15 Now when Pharaoh heard this thing, he sought to slay Moses. But Moses fled from the face of Pharaoh, and dwelt in the land of Midian; and he sat down by a well. 16 Now the priest of Midian had seven daughters; and they came and drew water, and filled the troughs to water their father's flock. 17 And the shepherds came and drove them away; but Moses stood up and helped them, and watered their flock.18 And when they came to Reuel their father, he said: 'How is it that ye are come so soon to-day?' 19 And they said: 'An Egyptian delivered us out of the hand of the shepherds, and moreover he drew water for us, and watered the flock.' 20 And he said unto his daughters: 'And where is he? Why is it that ye have left the man? call him, that he may eat bread.' 21 And Moses was content to dwell with the man; and he gave Moses Zipporah his daughter.
And it's only a couple verses later that we encounter the name Yitro (Exod. 3:1):
Now Moses was keeping the flock of Jethro his father-in-law, the priest of Midian; and he led the flock to the farthest end of the wilderness, and came to the mountain of God, unto Horeb.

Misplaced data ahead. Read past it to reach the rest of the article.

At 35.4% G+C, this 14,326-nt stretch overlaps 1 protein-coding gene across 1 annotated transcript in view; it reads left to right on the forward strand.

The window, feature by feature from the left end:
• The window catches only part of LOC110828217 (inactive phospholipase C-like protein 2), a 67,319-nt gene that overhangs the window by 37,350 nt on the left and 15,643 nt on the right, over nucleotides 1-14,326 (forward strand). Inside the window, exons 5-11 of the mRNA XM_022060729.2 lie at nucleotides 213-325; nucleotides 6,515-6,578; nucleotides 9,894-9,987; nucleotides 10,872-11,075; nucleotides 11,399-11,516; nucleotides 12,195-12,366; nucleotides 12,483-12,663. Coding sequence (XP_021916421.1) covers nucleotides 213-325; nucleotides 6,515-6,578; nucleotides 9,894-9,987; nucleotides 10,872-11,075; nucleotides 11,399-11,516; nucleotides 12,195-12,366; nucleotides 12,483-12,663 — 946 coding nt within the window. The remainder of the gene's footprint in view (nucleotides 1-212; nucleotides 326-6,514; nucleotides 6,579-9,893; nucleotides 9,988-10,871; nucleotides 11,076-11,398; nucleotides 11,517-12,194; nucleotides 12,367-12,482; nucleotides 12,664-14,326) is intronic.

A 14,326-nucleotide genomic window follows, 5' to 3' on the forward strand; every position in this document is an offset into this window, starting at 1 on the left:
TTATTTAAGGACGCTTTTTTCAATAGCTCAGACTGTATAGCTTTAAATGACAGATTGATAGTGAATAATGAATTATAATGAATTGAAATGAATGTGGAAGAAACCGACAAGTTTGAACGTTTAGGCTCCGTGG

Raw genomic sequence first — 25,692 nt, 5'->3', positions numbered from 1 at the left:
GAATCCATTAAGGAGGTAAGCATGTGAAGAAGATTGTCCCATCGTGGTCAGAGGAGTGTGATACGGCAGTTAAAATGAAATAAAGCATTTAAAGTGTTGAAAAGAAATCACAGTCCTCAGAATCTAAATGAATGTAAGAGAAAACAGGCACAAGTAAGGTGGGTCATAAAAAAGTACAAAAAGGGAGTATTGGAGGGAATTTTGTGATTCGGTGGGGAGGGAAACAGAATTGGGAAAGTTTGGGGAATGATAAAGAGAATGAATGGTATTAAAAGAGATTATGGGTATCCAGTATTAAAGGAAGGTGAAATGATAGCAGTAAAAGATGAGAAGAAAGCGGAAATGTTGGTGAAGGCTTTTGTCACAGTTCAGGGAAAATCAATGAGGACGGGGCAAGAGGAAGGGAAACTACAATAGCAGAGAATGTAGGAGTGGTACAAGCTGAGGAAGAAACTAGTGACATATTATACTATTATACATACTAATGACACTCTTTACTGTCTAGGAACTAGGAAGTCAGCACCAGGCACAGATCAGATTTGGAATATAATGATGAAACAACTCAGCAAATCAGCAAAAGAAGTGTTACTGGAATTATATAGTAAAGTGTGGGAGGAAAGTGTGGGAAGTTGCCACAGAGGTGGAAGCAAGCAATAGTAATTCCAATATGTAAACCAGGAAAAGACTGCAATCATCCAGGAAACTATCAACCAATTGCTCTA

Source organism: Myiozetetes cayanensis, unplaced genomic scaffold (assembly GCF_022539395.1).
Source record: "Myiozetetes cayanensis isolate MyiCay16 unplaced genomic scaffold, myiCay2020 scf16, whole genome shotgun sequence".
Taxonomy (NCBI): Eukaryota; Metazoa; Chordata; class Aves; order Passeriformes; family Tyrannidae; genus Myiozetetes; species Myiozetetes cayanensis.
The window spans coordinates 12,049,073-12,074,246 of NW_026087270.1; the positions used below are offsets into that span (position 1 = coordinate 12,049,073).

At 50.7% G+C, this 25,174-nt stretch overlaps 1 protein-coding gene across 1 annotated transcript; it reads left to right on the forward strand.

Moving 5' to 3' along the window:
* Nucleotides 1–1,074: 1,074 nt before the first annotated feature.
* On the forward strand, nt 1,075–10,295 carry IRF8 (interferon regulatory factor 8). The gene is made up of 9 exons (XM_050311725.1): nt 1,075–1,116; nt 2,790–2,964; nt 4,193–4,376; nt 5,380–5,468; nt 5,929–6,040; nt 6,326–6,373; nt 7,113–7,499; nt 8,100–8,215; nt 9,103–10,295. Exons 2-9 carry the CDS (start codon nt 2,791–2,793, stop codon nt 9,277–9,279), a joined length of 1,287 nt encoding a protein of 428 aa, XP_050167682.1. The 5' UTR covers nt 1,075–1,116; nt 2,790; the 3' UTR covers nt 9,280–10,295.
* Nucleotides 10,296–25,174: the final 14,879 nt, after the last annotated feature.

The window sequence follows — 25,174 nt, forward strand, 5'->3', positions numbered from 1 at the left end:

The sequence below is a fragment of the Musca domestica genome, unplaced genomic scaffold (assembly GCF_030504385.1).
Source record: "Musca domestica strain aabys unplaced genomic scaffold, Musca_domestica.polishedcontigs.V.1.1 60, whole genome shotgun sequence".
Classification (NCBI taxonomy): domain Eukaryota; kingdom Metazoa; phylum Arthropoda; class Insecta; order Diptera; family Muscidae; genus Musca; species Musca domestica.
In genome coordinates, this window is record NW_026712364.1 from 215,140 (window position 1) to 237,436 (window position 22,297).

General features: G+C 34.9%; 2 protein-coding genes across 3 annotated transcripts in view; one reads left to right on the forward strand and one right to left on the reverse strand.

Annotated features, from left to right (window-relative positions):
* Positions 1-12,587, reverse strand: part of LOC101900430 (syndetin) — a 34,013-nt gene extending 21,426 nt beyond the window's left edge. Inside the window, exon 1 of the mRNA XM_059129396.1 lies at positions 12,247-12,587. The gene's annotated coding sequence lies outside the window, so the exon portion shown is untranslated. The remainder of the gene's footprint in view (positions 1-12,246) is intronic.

There's one other place in the Torah where Moshe's father in law is mentioned (Num 10:29):
And Moses said unto Hobab, the son of Reuel the Midianite, Moses' father-in-law: 'We are journeying unto the place of which the LORD said: I will give it you; come thou with us, and we will do thee good; for the LORD hath spoken good concerning Israel.'
And if this wasn't confusing enough, in Shoftim (Judges), we have this (Judg. 4:11):
Now Heber the Kenite had severed himself from the Kenites, even from the children of Hobab the father-in-law of Moses, and had pitched his tent as far as Elon-bezaanannim, which is by Kedesh.
Here, Hobab is the father-in-law, and not only that he's a Kenite, not a Midianite!  Just like the wives of Esav, it is possible to interpret these away, Rashi in his commentary to Num 10:29 says (my translation):